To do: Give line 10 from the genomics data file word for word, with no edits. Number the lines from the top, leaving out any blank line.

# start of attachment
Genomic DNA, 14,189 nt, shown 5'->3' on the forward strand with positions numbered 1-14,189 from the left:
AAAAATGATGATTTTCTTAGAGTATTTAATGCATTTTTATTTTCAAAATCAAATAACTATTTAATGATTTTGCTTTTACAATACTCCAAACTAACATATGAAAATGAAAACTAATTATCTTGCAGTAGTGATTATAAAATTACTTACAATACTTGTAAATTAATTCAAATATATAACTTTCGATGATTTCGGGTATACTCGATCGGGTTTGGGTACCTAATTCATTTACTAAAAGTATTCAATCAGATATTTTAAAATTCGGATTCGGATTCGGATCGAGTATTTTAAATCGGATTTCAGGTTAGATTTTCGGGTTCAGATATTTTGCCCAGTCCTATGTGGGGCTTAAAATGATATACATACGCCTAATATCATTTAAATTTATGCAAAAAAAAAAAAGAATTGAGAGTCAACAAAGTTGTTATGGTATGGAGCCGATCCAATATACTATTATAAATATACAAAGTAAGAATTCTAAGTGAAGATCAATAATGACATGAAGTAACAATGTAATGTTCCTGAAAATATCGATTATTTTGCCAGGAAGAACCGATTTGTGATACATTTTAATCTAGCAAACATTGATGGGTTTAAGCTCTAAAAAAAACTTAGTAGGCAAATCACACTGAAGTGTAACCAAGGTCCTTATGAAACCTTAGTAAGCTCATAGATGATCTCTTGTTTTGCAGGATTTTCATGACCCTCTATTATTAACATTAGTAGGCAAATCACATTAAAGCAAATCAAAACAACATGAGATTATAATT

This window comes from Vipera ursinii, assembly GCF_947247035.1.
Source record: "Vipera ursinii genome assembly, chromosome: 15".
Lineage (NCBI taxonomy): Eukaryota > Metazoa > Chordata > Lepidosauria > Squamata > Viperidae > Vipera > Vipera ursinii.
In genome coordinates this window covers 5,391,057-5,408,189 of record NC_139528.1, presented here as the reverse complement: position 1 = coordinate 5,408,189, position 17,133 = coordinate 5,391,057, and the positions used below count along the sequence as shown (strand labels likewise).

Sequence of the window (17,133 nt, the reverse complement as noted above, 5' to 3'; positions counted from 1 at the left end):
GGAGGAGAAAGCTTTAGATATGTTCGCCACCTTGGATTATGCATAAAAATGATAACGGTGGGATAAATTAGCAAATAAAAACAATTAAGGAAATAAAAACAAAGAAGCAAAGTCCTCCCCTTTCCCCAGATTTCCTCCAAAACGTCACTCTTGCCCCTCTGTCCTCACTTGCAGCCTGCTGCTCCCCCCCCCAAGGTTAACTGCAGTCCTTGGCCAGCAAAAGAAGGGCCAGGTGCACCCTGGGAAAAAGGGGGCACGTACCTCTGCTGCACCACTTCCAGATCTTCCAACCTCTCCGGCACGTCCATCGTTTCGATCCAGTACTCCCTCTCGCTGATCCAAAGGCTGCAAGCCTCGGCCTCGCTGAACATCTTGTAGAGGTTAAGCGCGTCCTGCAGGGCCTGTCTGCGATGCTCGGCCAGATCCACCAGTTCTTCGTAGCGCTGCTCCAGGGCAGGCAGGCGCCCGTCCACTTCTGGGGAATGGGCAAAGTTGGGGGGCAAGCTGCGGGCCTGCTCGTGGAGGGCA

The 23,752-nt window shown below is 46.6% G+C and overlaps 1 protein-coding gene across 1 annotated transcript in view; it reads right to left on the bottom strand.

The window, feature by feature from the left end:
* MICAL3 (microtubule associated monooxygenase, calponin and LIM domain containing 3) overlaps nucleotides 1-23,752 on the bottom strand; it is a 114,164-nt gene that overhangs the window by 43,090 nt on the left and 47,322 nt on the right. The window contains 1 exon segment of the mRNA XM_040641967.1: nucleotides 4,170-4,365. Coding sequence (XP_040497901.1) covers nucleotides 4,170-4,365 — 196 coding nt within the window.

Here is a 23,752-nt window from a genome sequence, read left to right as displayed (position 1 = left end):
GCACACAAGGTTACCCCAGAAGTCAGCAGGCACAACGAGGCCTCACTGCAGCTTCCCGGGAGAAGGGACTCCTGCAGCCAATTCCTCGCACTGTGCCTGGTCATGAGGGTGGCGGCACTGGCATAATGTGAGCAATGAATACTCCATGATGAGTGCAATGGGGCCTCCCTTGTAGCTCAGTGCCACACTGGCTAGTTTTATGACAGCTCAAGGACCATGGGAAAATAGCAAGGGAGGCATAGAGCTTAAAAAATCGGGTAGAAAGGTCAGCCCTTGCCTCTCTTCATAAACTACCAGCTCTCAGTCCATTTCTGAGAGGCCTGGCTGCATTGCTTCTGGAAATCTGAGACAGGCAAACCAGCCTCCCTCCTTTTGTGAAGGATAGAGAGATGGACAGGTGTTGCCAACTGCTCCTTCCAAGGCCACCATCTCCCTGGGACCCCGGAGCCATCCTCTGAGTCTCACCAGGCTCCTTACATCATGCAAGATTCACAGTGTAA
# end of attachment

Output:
The window, feature by feature from the left end: